Beauty and the Beast, a traditional fairy tale written by French novelist Jeanne-Marie Leprince de Beaumont and published in 1756, has lived beyond its times.
‘Beauty and the Beast’ tells the story of a prince who is transformed into a hideous beast as punishment for his cruel and selfish ways, and an adventurous young woman named Belle whom he imprisons in his castle. In order to become human again, the Beast must earn Belle’s love before it’s too late.
Variants of the tale are known across Europe. In France, for example, Zémire et Azor is an operatic version of the story, written by Marmontel and composed by Grétry in 1771, which had enormous success well into the 19th century; it is based on the second version of the tale. Amour pour amour, by Nivelle de la Chaussée, is a 1742 play based on Gabrielle-Suzanne Barbot de Villeneuve’s version.
The tale has been notably adapted for screen, stage, prose, and television over the years. It ran on Broadway for 5,461 performances between 1994 and 2007, becoming Broadway’s ninth longest-running production in history.
Recently, the latest version of this released worldwide, and had multitudes of people flocking to watch. ‘Beauty and the Beast’, the musical, with music by Alan Menken, lyrics by Howard Ashman and Tim Rice, is based on the 1991 film of the same name. Seven new songs were written for the stage musical.
We enlist the other film adaptations of the tale.
1. A French version titled ‘La Belle et la Bête’ was made in 1946, directed by Jean Cocteau, starring Jean Marais as the Beast and Josette Day as the Beauty. This version adds a subplot involving Belle’s suitor Avenant.
2. A 1952 animated feature film, ‘The Scarlet Flower’, based upon Aksakov’s aforementioned tale, was directed by Lev Atamanov and produced at the Soyuzmultfilm. It was restored at the Gorky Film Studio in 1987 and is now widely available on several video and DVD editions in Russia (an English-subtitled version has not been released).
3. A 1962 version directed by Edward L Cahn, starring Joyce Taylor and Mark Damon, had the Beast as a prince who transformed into a werewolf at night, with makeup by Universal’s Jack Pierce.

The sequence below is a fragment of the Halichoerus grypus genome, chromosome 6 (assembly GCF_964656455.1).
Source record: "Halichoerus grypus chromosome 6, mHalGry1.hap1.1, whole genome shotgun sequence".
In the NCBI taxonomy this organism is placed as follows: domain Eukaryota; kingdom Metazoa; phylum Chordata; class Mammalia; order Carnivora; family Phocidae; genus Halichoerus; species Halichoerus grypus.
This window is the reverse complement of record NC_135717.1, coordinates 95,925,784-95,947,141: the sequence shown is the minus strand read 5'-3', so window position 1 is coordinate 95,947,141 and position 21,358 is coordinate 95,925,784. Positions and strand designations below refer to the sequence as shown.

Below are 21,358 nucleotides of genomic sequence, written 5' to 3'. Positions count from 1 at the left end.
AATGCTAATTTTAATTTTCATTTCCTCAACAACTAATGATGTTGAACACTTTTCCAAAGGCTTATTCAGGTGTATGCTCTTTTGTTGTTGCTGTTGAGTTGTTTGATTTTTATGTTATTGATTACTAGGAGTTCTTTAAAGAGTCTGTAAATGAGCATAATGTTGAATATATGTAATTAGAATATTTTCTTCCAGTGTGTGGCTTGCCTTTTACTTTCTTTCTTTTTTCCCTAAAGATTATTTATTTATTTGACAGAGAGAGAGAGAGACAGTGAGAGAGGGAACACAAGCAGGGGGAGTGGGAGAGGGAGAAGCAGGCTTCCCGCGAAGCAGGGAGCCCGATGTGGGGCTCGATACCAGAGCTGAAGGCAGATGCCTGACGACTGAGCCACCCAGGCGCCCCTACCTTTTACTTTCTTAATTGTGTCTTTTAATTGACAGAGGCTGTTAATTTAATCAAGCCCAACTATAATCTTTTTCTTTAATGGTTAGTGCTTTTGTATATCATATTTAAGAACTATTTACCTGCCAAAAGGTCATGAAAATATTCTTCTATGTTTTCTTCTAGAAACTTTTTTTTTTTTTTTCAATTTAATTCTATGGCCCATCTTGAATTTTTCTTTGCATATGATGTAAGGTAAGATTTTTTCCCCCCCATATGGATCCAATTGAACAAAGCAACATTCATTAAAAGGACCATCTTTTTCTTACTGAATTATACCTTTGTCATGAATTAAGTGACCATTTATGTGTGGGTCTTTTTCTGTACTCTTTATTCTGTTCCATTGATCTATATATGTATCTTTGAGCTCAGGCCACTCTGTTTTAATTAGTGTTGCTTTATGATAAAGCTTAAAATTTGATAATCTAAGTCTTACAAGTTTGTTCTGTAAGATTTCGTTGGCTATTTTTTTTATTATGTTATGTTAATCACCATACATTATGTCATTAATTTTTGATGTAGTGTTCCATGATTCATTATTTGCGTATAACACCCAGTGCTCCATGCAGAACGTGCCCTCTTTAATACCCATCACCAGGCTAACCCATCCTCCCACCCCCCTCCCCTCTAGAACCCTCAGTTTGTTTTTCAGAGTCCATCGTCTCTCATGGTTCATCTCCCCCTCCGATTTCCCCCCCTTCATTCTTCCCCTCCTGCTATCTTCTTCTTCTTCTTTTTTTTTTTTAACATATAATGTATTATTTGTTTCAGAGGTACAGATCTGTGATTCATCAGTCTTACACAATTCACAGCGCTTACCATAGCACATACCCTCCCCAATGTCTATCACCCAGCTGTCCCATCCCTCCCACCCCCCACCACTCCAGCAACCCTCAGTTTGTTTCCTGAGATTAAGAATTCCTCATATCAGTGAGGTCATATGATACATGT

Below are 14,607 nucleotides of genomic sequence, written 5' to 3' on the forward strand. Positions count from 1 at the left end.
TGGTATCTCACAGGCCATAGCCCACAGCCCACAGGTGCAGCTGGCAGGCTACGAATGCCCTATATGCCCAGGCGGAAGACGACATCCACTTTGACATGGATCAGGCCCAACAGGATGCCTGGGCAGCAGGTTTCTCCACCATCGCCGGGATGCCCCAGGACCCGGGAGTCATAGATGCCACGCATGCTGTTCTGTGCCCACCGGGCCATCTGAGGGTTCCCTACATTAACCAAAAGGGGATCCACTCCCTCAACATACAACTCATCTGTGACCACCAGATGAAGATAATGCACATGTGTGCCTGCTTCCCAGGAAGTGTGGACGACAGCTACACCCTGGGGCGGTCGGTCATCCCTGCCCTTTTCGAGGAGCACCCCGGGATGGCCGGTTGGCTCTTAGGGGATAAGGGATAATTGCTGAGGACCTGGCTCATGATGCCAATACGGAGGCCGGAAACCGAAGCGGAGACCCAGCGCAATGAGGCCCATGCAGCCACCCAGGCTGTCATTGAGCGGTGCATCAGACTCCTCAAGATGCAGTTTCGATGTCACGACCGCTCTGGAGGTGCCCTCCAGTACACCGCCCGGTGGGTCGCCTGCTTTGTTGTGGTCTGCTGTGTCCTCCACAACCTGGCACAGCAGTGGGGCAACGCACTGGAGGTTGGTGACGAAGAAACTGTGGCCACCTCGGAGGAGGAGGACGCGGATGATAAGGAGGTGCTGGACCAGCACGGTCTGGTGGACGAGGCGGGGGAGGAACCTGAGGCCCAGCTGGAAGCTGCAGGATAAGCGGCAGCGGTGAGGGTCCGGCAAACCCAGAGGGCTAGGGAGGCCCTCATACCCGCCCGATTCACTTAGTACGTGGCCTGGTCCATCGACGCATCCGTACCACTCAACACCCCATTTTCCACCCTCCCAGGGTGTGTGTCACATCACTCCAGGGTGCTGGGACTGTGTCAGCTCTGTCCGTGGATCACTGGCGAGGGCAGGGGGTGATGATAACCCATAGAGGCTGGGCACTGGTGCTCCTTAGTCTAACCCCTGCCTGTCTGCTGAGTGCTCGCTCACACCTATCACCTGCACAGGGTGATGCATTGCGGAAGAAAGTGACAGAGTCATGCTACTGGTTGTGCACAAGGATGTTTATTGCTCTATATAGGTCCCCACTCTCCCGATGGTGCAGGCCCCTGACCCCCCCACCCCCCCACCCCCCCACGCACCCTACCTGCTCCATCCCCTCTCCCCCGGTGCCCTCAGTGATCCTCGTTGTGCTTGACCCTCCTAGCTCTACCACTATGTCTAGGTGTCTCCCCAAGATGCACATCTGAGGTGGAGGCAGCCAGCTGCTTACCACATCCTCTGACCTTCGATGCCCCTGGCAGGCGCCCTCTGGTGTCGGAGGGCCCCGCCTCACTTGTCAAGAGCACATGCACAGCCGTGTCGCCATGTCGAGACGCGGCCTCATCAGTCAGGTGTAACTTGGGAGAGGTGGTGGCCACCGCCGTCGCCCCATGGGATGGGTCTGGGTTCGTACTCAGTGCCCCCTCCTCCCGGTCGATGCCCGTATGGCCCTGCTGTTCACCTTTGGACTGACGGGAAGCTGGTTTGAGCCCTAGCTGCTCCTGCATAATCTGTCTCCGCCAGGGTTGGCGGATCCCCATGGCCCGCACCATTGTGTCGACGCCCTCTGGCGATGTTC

4. In 1987, The Cannon Group and Golan-Globus Productions released ‘Beauty and the Beast’, a musical live action version, directed by Eugene Marner, starring John Savage as Beast, and Rebecca De Mornay as Beauty, with original music by Lori McKelvey. It was released on VHS in 1988 by Cannon Video, and on DVD in 2005 by MGM Home Entertainment.
5. In 1991, Walt Disney Feature Animation produced a musical animated film entitled ‘Beauty and the Beast’, directed by Kirk Wise and Gary Trousdale, with a screenplay by Linda Woolverton, and songs by Alan Menken and Howard Ashman. Like the 1946 version, the Disney version also names Beauty “Belle” and gives her a handsome suitor (here named Gaston) who eventually plots to kill the Beast.
6. Children’s film producer Diane Eskenazi produced ‘Beauty and the Beast’, directed by Masakazu Higuchi and Chinami Namba, for Golden Films in 1993. The film, which relied on moderate animation techniques but was mostly faithful to the original tale, featured classical compositions as opposed to an original soundtrack, featuring the works of many well-known popular composers.
7. The theme of the music video “I’d Do Anything for Love (But I Won’t Do That)” by Meat Loaf, released in 1993, is adapted from ‘Beauty and the Beast’.
8. A 2003 Viking period film directed by David Lister was alternately known as ‘Beauty and the Beast and Blood of Beasts’.
9. A dark version of the fairy tale updated to modern times, director Robert Beaucage’s 2008 film Spike, was described (at its premiere at the Edinburgh International Film Festival where it was chosen as part of the Best of the Fest) as “Angela Carter rewriting La Belle et la Bête as an episode of Buffy the Vampire Slayer”.
10. Another modern take on “Beauty and the Beast” is Beastly starring Alex Pettyfer as the beast (named Kyle) and Vanessa Hudgens as the love interest (named Lindy). Directed by Daniel Barnz and based on the novel by Alex Flinn, it was released on 18 March 2011. The story places the basics of the original fairy tale in the context of a contemporary American high school. The film also features Neil Patrick Harris as Kyle’s blind tutor and Mary-Kate Olsen as the girl responsible for cursing Kyle and causing his subsequent transformation.
11. ‘Beauty and the Beast’, a French-German film, released in 2014.
12. ‘Beauty and the Beast’, a Disney’s live-action set for 2017 release.